The chemist further explained: “Our results have been impressive and prove to be a clever way out of the use of carbon-rich gases as a primary energy resource, gradually and consistently, we can increase the amount of hydrogen in the gases we use and over the time phase out the use of polluting carbon-rich gases.
“One of the project sites we are working on currently is Queen Elizabeth School, Ilorin, Kwara State, Nigeria. The target is to use urine from the boarding students to generate clean electricity for use in the hostel. We have done the initial test running of the plant with success. We are on enlightenment and technical training of some students, teachers and staff to man the plant before full commissioning and handover to ensure proper maintenance and sustainability.
“We don’t want a condition where a project of this nature is delivered to a host community that does not have the required capacity and technical knowledge to run and maintain the plant. This has been one of the reasons most projects delivered in Nigeria failed. Because of the passion we have for seeing that our ideas and brainchild are being replicated and in use in various parts of the world, we will only be glad to see all the plants we construct stand the test of time. This project was awarded by the National Center for Hydropower Research and Development (Energy Commission of Nigeria).”
Nwosu said one of the major components needed for this project is a urine-diverting toilet (UDT), which is used for separating and harvesting urine from point of use. He said, unfortunately, no company manufactures that in the country at the moment despite the abundance of raw materials. “It has not been rosy because the cost of bringing those items into the country is high, whereas we can actually produce them locally,” he said.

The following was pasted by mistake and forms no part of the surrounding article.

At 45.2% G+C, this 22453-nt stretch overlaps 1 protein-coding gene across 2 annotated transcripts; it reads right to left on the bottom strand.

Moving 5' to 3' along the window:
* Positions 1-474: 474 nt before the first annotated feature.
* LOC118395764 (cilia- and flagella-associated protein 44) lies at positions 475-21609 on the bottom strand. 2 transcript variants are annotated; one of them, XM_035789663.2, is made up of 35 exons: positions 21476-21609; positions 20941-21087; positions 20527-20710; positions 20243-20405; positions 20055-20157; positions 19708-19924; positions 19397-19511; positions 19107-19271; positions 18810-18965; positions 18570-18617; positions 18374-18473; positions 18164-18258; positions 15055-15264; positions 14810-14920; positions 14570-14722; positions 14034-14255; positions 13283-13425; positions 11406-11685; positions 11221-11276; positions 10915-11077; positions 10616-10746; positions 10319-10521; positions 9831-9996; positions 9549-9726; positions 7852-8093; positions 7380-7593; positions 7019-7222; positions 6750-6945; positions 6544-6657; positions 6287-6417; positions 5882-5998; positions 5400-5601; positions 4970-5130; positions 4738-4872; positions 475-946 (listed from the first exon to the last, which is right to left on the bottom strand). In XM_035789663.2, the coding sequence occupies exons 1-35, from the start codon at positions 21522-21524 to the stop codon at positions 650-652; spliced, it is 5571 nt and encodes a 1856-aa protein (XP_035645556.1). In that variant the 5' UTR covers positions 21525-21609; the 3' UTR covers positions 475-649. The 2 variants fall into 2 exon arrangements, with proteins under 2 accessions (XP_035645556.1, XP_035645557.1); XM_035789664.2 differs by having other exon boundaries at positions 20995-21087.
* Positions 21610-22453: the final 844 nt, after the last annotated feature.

Nwosu, however, said he had been able to create an improved model of the UDT with the help of I-FAIR programme. I-FAIR is the Innovation Fellowship for Aspiring Inventors and Researchers, an initiative for raising a generation of innovators, inventors and researchers in Nigeria, an initiative of the Israeli Embassy in Nigeria and the Office of the Vice President of Nigeria. “Soon, we hope to have urine-diverting toilets massively produced in Nigeria,” he said.
The chemist said his team of researchers at Lumos Laboratories was working towards improving the efficiency of their Urine-Energy reactor (Patrium Flask Reactor) and the urine-energy process as well as delving into converting urine into more useful products.